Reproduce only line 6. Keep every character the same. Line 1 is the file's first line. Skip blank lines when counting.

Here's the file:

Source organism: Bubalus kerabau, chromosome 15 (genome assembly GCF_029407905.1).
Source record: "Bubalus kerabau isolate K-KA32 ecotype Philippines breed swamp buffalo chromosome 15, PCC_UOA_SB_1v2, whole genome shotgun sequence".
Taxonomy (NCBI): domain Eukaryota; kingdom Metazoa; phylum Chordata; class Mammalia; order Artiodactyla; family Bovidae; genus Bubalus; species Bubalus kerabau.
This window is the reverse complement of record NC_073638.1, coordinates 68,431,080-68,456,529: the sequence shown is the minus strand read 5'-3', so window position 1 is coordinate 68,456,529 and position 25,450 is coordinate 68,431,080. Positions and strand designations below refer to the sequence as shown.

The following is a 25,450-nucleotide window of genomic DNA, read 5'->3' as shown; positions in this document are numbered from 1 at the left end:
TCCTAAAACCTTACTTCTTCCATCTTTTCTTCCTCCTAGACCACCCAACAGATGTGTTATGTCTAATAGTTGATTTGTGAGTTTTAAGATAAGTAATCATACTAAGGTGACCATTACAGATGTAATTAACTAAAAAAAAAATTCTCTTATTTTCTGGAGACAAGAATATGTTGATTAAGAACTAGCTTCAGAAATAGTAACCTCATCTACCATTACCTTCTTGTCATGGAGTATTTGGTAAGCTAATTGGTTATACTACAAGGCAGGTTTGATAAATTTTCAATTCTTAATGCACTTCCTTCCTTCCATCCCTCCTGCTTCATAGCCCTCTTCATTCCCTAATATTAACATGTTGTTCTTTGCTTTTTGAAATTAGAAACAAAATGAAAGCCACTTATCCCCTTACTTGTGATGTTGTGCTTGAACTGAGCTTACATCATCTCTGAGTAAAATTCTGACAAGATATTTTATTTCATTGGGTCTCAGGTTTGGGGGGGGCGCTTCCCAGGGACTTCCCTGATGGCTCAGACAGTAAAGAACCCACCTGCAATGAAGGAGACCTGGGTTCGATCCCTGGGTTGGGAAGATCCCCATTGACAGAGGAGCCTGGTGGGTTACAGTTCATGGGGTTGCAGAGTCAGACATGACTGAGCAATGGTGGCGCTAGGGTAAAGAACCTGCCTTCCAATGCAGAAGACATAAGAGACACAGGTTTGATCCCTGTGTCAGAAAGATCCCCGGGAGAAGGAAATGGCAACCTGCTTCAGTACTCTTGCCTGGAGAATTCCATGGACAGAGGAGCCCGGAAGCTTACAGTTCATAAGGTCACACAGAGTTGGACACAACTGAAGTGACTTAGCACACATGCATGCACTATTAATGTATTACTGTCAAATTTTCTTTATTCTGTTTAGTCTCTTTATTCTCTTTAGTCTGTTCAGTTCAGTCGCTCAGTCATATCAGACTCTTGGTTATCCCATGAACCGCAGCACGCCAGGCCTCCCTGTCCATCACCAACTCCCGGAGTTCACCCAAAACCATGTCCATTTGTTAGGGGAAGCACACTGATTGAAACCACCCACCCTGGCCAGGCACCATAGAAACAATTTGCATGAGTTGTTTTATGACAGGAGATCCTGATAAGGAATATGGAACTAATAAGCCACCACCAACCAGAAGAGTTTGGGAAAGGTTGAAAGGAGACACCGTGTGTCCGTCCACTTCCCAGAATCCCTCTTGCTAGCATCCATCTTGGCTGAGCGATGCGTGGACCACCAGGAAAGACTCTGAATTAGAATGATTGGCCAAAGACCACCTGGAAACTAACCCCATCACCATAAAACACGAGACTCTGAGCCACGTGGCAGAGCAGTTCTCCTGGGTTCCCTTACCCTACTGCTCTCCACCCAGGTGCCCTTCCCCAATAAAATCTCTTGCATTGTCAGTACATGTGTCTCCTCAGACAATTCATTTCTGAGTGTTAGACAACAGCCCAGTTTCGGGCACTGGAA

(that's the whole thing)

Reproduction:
TCCTAAAACCTTACTTCTTCCATCTTTTCTTCCTCCTAGACCACCCAACAGATGTGTTATGTCTAATAGTTGATTTGTGAGTTTTAAGATAAGTAATCATACTAAGGTGACCATTACAGATGTAATTAACTAAAAAAAAAATTCTCTTATTTTCTGGAGACAAGAATATGTTGATTAAGAACTAGCTTCAGAAATAGTAACCTCATCTACCATTACCTTCTTGTCATGGAGTATTTGGTAAGCTAATTGGTTATACTACAAGGCAGGTTTGATAAATTTTCAATTCTTAATGCACTTCCTTCCTTCCATCCCTCCTGCTTCATAGCCCTCTTCATTCCCTAATATTAACATGTTGTTCTTTGCTTTTTGAAATTAGAAACAAAATGAAAGCCACTTATCCCCTTACTTGTGATGTTGTGCTTGAACTGAGCTTACATCATCTCTGAGTAAAATTCTGACAAGATATTTTATTTCATTGGGTCTCAGGTTTGGGGGGGGCGCTTCCCAGGGACTTCCCTGATGGCTCAGACAGTAAAGAACCCACCTGCAATGAAGGAGACCTGGGTTCGATCCCTGGGTTGGGAAGATCCCCATTGACAGAGGAGCCTGGTGGGTTACAGTTCATGGGGTTGCAGAGTCAGACATGACTGAGCAATGGTGGCGCTAGGGTAAAGAACCTGCCTTCCAATGCAGAAGACATAAGAGACACAGGTTTGATCCCTGTGTCAGAAAGATCCCCGGGAGAAGGAAATGGCAACCTGCTTCAGTACTCTTGCCTGGAGAATTCCATGGACAGAGGAGCCCGGAAGCTTACAGTTCATAAGGTCACACAGAGTTGGACACAACTGAAGTGACTTAGCACACATGCATGCACTATTAATGTATTACTGTCAAATTTTCTTTATTCTGTTTAGTCTCTTTATTCTCTTTAGTCTGTTCAGTTCAGTCGCTCAGTCATATCAGACTCTTGGTTATCCCATGAACCGCAGCACGCCAGGCCTCCCTGTCCATCACCAACTCCCGGAGTTCACCCAAAACCATGTCCATTTGTTAGGGGAAGCACACTGATTGAAACCACCCACCCTGGCCAGGCACCATAGAAACAATTTGCATGAGTTGTTTTATGACAGGAGATCCTGATAAGGAATATGGAACTAATAAGCCACCACCAACCAGAAGAGTTTGGGAAAGGTTGAAAGGAGACACCGTGTGTCCGTCCACTTCCCAGAATCCCTCTTGCTAGCATCCATCTTGGCTGAGCGATGCGTGGACCACCAGGAAAGACTCTGAATTAGAATGATTGGCCAAAGACCACCTGGAAACTAACCCCATCACCATAAAACACGAGACTCTGAGCCACGTGGCAGAGCAGTTCTCCTGGGTTCCCTTACCCTACTGCTCTCCACCCAGGTGCCCTTCCCCAATAAAATCTCTTGCATTGTCAGTACATGTGTCTCCTCAGACAATTCATTTCTGAGTGTTAGACAACAGCCCAGTTTCGGGCACTGGAA